Wednesday, December 16, 2009

On the Borders of Testimony

I wrote the other day of testimony, and suggested that for Mormons it is what we know and how we know it, that is, what spiritual experiences may have led us to our religious convictions.

I listened to a speaker years ago who suggested an interesting puzzle with testimony. Testimony is about what we know, and one might think that the more one knows the stronger one's testimony becomes. And in some sense that it true.

But, the speaker suggested, we might think of testimony as a circle. When the circle of testimony is small, and it may only concern the very most basic elements of truth, the circumference of that circle is also small. As our testimony grows, however, the circumference also grows. If one acknowledges that the circumference of the circle is the border between what we know and what we don't know, then there is a certain risk in a growing testimony, namely the more we know, the more we know we don't know.

For me, there are several approaches I've seen to this apparent dilemma. One, of course, is simply to refuse to learn any more so that the border stays small. While this approach might work for children, it certainly didn't work for me. It has been too energizing for me to learn new things along the way.

Another approach might be to grow the border as quickly as possible, trying to cover as much ground as possible with our testimonies, perhaps in some hope that we might finally transcend borders. The image this approach conjures in my mind is from Donne's "Valediction Forbidding Mourning", in which the speaker suggests that the lovers to be separated have a love that is like gold, which can be pounded ever flatter to cover more and more distance between them. My own worry in this approach is that my gold would wear too thin somehow. (Perhaps I need help in my unbelief; See Mark 9:24.)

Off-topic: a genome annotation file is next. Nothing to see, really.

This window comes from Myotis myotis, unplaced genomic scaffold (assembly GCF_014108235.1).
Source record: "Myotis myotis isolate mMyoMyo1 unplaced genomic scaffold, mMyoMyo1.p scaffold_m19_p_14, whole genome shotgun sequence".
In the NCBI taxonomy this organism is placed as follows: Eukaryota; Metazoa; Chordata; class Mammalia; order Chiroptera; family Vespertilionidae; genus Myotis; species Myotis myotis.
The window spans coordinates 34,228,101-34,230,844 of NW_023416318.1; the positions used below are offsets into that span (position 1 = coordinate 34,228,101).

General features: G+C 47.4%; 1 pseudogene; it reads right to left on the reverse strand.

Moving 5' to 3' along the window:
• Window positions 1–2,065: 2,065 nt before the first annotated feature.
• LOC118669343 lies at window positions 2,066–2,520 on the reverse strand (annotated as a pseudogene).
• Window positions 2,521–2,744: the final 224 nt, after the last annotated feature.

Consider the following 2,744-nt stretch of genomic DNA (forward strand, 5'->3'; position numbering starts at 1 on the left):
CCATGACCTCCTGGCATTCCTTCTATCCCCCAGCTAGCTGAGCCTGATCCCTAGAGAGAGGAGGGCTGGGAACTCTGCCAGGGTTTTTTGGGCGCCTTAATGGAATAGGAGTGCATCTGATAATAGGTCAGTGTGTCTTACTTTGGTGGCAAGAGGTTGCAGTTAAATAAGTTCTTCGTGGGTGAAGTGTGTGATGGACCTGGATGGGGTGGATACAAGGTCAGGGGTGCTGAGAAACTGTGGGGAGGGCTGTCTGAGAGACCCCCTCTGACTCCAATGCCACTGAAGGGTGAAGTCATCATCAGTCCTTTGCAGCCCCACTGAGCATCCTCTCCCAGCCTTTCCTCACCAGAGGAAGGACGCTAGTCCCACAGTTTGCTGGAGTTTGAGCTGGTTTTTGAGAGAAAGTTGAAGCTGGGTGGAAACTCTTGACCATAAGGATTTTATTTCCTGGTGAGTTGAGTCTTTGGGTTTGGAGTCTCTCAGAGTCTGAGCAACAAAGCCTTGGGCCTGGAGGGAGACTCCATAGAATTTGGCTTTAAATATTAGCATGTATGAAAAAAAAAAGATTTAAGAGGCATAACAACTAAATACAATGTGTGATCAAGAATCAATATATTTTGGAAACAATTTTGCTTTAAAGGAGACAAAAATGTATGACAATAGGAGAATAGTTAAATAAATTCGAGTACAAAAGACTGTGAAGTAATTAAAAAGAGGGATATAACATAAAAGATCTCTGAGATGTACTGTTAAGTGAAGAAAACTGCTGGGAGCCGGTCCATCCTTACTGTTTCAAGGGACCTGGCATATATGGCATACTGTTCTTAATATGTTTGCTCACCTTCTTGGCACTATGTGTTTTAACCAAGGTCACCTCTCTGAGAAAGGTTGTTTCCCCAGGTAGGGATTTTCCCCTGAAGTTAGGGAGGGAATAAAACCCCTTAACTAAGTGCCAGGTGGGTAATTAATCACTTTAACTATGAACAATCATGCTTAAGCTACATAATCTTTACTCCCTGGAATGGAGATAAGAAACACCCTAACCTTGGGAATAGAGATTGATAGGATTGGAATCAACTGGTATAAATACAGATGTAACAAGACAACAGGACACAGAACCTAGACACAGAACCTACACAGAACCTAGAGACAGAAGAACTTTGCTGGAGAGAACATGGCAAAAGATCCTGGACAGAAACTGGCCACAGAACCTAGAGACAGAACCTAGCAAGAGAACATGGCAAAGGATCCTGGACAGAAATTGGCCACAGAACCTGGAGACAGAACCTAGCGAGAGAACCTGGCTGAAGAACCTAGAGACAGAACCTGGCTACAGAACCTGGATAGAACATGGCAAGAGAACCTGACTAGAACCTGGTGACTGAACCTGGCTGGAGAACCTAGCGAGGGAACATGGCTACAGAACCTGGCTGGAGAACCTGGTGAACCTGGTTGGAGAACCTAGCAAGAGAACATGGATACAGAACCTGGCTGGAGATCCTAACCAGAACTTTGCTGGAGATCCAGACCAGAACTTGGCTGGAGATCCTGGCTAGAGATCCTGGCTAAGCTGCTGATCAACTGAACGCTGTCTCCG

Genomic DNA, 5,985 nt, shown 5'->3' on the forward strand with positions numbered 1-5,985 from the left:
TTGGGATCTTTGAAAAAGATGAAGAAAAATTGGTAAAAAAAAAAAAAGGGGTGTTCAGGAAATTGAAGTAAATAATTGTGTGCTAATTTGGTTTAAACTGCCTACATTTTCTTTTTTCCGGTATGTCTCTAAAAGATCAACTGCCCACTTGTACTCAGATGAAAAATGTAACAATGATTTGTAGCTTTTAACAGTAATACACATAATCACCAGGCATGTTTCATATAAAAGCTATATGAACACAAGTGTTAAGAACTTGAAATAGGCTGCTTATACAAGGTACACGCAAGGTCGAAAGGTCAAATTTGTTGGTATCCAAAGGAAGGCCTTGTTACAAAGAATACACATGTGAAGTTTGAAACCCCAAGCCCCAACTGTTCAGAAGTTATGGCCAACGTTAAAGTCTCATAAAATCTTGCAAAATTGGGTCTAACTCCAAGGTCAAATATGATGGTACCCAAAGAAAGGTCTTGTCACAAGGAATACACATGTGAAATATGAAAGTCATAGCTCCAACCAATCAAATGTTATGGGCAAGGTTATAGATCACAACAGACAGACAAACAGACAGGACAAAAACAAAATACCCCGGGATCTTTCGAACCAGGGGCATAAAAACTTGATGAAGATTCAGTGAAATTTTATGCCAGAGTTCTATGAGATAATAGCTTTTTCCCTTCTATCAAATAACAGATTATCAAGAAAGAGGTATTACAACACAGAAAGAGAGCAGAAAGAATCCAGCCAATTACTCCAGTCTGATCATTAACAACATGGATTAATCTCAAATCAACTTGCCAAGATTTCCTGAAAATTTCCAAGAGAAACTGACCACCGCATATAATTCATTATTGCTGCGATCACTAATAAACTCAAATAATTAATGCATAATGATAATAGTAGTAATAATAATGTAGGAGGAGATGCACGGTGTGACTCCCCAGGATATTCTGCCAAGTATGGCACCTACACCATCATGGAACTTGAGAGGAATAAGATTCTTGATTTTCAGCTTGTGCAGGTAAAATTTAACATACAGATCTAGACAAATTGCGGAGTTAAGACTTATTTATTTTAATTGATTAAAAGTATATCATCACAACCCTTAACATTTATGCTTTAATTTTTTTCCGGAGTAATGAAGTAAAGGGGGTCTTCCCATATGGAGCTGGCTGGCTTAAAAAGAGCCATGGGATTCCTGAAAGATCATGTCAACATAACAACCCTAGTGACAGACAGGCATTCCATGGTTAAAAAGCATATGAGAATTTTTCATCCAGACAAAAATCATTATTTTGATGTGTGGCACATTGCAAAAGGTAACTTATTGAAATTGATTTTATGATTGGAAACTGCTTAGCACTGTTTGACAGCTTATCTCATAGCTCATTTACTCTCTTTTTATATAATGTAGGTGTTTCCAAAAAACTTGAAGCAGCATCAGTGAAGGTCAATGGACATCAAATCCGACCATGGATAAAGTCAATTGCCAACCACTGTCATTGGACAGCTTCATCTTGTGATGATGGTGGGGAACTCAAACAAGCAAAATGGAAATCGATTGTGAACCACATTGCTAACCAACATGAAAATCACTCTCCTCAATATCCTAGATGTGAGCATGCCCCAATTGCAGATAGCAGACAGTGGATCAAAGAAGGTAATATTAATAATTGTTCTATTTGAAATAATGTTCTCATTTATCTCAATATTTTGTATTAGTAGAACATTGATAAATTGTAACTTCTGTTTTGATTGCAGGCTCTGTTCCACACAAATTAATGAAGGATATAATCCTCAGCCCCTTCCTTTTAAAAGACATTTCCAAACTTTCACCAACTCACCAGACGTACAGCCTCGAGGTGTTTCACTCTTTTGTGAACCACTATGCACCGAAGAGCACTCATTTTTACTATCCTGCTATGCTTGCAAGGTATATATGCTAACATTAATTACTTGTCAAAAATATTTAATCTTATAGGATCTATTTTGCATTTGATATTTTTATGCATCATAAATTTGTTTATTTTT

And so I find for myself that I tend to make trips from the center to the border and back regularly in my own testimony. I often return to those things I know, particularly when confronted with something I do not know or understand. It is not that I retreat completely, but more like a toddler who grasps for the familiar waiting arm of his parent as he learns to walk. In time, I find my footing and can move more steadily forward toward the border, and often extend it.

But I am not comfortable hanging out at the border all the time. There are others who may prefer that approach, but I yearn for the familiar and comfortable as well as the new and uncharted.

I imagine that my friends of other faiths who learn about Mormonism may be like me; they may feel a desire to learn more, but also yearn for the comfort of what they know (or at least believe). I hope that they will also continue to probe the border and to push that circumference out, even if just a little.

- Paul

1 comment:

  1. I haven't heard that analogy before, but I like it. Both the analogy and your trips between the center and to the border resonate with my personal experience.